It’s not easy bein’ green
It seems you blend in with so many other ordinary things
And people tend to pass you over ’cause you’re
Not standin’ out like flashy sparkles on the water
Or stars in the sky…
As another year draws to a close I sit, stoking my pipe in deep contemplation over the lyrics of Auld Lang Syne, that most famous of Burns’ little ditties.
Should auld acquaintance be forgot,
and never brought to mind
Should auld acquaintance be forgot, and auld lang syne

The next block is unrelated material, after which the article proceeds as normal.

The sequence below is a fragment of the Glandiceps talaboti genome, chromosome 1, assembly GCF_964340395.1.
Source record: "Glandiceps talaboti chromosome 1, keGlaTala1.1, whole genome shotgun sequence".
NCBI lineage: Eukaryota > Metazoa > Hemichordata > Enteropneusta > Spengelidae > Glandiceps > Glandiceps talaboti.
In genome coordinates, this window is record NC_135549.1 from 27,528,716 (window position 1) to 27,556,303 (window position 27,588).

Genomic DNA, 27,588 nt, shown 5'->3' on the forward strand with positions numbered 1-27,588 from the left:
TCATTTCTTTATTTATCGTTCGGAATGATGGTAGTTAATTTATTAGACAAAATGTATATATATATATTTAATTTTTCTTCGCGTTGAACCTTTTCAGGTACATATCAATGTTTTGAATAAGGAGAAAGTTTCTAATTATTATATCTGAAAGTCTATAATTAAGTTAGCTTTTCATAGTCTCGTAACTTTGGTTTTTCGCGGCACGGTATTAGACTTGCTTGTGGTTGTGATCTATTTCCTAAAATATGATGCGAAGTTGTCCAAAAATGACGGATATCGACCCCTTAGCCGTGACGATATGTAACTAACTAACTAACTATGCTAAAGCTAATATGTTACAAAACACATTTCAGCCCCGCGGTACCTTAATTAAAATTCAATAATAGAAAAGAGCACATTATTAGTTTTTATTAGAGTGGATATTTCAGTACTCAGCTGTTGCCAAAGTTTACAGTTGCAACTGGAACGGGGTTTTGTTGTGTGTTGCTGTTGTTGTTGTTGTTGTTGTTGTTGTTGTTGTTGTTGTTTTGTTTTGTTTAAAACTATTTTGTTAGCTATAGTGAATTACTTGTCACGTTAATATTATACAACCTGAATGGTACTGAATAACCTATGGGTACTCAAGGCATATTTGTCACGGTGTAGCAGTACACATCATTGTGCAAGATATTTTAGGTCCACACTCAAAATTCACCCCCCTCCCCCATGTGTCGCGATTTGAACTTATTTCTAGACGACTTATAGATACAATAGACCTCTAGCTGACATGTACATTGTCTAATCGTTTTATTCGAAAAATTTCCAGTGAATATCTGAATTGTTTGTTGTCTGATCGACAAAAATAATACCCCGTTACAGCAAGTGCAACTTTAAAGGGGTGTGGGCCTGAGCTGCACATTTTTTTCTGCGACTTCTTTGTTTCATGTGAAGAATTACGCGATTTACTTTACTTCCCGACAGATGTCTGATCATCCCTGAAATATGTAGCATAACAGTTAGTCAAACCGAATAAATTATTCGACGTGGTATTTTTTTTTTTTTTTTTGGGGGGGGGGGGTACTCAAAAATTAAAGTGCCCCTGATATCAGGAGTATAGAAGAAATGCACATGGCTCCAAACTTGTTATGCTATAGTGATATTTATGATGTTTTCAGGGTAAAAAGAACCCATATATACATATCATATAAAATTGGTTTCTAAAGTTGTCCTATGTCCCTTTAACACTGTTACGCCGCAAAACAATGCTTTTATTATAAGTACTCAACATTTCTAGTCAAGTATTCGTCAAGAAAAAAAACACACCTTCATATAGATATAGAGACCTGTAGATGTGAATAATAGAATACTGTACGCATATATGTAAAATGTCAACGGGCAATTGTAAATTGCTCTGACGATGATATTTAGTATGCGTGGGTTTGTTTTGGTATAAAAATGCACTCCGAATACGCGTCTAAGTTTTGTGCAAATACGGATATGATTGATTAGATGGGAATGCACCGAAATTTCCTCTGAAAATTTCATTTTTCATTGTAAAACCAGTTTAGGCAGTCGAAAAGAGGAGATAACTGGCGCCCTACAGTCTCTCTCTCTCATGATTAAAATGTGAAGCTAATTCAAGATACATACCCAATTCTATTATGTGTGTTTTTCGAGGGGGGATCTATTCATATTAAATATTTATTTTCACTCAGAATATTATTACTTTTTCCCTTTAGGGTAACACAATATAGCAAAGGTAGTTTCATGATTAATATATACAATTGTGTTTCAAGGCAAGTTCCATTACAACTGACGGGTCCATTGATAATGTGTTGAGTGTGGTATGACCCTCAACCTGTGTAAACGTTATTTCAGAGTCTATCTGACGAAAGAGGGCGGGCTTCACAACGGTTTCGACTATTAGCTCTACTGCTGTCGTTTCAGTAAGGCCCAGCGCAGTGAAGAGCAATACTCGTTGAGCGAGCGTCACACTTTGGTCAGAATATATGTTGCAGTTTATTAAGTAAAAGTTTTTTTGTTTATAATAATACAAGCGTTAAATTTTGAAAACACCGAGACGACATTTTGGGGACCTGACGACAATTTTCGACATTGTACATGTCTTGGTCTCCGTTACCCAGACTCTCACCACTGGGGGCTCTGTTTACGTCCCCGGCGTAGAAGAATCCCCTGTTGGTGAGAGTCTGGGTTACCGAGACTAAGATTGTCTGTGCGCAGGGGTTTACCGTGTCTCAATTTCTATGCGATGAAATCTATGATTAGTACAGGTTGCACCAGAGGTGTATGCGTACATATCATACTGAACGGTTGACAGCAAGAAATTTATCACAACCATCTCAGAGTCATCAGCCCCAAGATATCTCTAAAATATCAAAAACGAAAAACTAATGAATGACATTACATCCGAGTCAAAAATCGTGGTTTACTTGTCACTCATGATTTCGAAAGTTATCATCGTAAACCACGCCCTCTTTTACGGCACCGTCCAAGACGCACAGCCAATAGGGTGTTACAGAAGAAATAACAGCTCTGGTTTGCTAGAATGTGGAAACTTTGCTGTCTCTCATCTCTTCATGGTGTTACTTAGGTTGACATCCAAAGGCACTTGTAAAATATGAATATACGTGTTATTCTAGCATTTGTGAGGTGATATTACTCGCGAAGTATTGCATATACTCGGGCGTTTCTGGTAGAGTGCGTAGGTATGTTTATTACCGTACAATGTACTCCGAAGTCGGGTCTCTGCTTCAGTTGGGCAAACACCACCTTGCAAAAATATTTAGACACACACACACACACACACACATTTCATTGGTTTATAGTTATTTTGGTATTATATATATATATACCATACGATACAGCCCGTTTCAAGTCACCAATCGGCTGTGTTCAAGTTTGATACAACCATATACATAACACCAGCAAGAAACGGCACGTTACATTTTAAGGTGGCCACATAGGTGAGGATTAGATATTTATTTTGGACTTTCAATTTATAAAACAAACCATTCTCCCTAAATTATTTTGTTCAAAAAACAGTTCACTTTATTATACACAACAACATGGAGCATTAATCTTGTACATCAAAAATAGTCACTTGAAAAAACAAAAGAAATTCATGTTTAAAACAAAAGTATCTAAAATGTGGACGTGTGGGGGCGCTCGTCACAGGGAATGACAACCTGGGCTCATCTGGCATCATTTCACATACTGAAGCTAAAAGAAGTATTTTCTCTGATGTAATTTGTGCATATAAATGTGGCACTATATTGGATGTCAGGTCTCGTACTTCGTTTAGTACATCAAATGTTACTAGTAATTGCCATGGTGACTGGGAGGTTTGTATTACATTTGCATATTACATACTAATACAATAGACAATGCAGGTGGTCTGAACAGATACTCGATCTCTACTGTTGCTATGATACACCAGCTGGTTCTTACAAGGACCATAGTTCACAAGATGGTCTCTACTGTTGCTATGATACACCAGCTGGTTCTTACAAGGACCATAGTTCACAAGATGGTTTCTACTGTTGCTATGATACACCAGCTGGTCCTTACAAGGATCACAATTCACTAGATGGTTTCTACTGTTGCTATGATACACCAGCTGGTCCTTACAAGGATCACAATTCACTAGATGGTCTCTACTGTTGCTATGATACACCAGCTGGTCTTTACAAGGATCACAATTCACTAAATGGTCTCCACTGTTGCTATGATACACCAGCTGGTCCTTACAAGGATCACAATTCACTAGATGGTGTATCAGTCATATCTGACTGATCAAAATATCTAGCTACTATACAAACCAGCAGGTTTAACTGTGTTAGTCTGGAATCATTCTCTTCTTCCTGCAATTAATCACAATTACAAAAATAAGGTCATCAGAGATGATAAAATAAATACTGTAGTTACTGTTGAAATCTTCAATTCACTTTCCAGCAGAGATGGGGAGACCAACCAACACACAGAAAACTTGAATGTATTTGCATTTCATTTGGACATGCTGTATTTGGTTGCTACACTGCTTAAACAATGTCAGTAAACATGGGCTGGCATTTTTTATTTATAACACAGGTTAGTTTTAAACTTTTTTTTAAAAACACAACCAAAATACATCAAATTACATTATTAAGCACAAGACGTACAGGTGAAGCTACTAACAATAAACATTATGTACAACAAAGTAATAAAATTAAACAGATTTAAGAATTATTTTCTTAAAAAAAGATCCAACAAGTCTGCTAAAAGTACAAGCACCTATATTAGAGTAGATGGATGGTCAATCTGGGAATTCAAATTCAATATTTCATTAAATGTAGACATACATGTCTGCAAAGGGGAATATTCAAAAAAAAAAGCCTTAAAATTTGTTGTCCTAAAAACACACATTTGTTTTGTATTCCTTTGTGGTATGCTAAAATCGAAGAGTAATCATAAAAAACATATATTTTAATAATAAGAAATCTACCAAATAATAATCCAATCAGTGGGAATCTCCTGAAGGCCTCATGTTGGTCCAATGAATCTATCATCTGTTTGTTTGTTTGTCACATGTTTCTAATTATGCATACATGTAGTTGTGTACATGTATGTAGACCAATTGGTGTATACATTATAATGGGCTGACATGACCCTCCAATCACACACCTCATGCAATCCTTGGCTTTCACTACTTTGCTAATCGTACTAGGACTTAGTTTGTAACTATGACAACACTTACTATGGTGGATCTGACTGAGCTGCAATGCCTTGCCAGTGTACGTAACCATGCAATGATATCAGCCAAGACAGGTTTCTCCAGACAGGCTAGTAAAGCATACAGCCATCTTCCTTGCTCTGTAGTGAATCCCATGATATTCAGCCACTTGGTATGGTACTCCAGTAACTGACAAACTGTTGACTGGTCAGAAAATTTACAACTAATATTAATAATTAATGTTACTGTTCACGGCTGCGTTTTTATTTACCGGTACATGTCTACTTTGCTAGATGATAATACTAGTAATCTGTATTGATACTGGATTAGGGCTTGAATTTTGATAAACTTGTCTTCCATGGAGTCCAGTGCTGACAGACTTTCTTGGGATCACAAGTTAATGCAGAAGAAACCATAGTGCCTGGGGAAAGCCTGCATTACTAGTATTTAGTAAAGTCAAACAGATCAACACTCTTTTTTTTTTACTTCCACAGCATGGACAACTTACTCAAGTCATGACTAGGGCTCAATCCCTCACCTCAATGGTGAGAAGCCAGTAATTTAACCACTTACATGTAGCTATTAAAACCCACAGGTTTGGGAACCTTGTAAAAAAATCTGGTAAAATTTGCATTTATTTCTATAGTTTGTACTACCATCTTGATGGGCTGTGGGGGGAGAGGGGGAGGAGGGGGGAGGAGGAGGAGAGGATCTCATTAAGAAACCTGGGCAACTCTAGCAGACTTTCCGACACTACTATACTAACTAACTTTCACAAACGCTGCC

The pipe I’m tending is a Missouri Meerschaum, and fittingly it’s an old one, from the late 60s or early 70s; it was a small token of appreciation from a client for a job well done a few years ago. An ‘auld’ acquaintance, one whom I may never see again in all honesty, but she is remembered every time I light the pipe up and think of the story of it coming from her father’s collection to me. He had been quite a piper, gone the way of all flesh, and she had long held on to many of his personal effects. The aroma of my pipe smoke as I took breaks from her apartment renovation touched a soft spot with her, and she even began to get a little misty-eyed when she offered it to me, relating the sense memory of sitting on his lap, wrapped in the warm and comforting aroma of his tobacco. It’s a small thing, a trifle, with no real monetary value, but this well-worn pipe is one of my most cherished, for within its chamber resides still the breath of a daughter’s father, and her love for him. I’ll not forget my time spent faithfully restoring her family’s landmark residence in Manhattan’s West Village; this pipe will forever bring it to mind.